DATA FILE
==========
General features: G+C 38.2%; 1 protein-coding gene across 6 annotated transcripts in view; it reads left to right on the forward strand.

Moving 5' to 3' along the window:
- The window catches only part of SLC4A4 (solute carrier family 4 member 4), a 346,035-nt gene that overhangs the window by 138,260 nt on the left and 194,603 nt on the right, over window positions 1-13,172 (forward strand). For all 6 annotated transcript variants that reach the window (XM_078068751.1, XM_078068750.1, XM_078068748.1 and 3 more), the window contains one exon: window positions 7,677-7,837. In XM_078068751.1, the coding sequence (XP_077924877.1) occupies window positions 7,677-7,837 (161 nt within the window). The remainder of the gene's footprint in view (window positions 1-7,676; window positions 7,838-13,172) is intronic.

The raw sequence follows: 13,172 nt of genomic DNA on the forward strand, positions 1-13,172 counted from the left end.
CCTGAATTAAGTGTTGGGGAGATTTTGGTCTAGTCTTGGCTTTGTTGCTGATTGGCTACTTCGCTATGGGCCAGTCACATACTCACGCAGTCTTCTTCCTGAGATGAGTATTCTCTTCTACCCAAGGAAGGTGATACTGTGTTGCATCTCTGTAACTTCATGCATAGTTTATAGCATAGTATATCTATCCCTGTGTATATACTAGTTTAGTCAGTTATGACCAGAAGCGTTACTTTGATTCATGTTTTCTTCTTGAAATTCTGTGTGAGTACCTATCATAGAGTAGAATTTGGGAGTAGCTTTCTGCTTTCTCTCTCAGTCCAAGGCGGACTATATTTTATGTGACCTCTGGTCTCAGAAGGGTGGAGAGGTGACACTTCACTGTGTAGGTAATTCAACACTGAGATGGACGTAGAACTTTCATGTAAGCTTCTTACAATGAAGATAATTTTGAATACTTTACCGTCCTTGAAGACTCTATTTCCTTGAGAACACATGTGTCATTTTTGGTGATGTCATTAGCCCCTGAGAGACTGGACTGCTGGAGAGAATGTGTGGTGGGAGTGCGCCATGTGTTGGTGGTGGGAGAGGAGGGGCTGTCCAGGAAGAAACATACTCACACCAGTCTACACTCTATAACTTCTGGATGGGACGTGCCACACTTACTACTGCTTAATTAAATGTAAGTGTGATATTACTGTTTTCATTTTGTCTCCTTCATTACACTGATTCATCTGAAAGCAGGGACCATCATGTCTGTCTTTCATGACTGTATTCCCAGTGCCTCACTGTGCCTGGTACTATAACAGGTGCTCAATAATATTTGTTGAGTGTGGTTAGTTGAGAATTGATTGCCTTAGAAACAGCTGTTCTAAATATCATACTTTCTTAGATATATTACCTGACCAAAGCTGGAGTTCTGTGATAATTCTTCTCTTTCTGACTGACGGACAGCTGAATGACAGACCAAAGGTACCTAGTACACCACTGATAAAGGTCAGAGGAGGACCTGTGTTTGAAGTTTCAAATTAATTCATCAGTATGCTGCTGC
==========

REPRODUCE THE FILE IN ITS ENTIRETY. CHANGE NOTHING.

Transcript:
General features: G+C 38.2%; 1 protein-coding gene across 6 annotated transcripts in view; it reads left to right on the forward strand.

Moving 5' to 3' along the window:
- The window catches only part of SLC4A4 (solute carrier family 4 member 4), a 346,035-nt gene that overhangs the window by 138,260 nt on the left and 194,603 nt on the right, over window positions 1-13,172 (forward strand). For all 6 annotated transcript variants that reach the window (XM_078068751.1, XM_078068750.1, XM_078068748.1 and 3 more), the window contains one exon: window positions 7,677-7,837. In XM_078068751.1, the coding sequence (XP_077924877.1) occupies window positions 7,677-7,837 (161 nt within the window). The remainder of the gene's footprint in view (window positions 1-7,676; window positions 7,838-13,172) is intronic.

The raw sequence follows: 13,172 nt of genomic DNA on the forward strand, positions 1-13,172 counted from the left end.
CCTGAATTAAGTGTTGGGGAGATTTTGGTCTAGTCTTGGCTTTGTTGCTGATTGGCTACTTCGCTATGGGCCAGTCACATACTCACGCAGTCTTCTTCCTGAGATGAGTATTCTCTTCTACCCAAGGAAGGTGATACTGTGTTGCATCTCTGTAACTTCATGCATAGTTTATAGCATAGTATATCTATCCCTGTGTATATACTAGTTTAGTCAGTTATGACCAGAAGCGTTACTTTGATTCATGTTTTCTTCTTGAAATTCTGTGTGAGTACCTATCATAGAGTAGAATTTGGGAGTAGCTTTCTGCTTTCTCTCTCAGTCCAAGGCGGACTATATTTTATGTGACCTCTGGTCTCAGAAGGGTGGAGAGGTGACACTTCACTGTGTAGGTAATTCAACACTGAGATGGACGTAGAACTTTCATGTAAGCTTCTTACAATGAAGATAATTTTGAATACTTTACCGTCCTTGAAGACTCTATTTCCTTGAGAACACATGTGTCATTTTTGGTGATGTCATTAGCCCCTGAGAGACTGGACTGCTGGAGAGAATGTGTGGTGGGAGTGCGCCATGTGTTGGTGGTGGGAGAGGAGGGGCTGTCCAGGAAGAAACATACTCACACCAGTCTACACTCTATAACTTCTGGATGGGACGTGCCACACTTACTACTGCTTAATTAAATGTAAGTGTGATATTACTGTTTTCATTTTGTCTCCTTCATTACACTGATTCATCTGAAAGCAGGGACCATCATGTCTGTCTTTCATGACTGTATTCCCAGTGCCTCACTGTGCCTGGTACTATAACAGGTGCTCAATAATATTTGTTGAGTGTGGTTAGTTGAGAATTGATTGCCTTAGAAACAGCTGTTCTAAATATCATACTTTCTTAGATATATTACCTGACCAAAGCTGGAGTTCTGTGATAATTCTTCTCTTTCTGACTGACGGACAGCTGAATGACAGACCAAAGGTACCTAGTACACCACTGATAAAGGTCAGAGGAGGACCTGTGTTTGAAGTTTCAAATTAATTCATCAGTATGCTGCTGC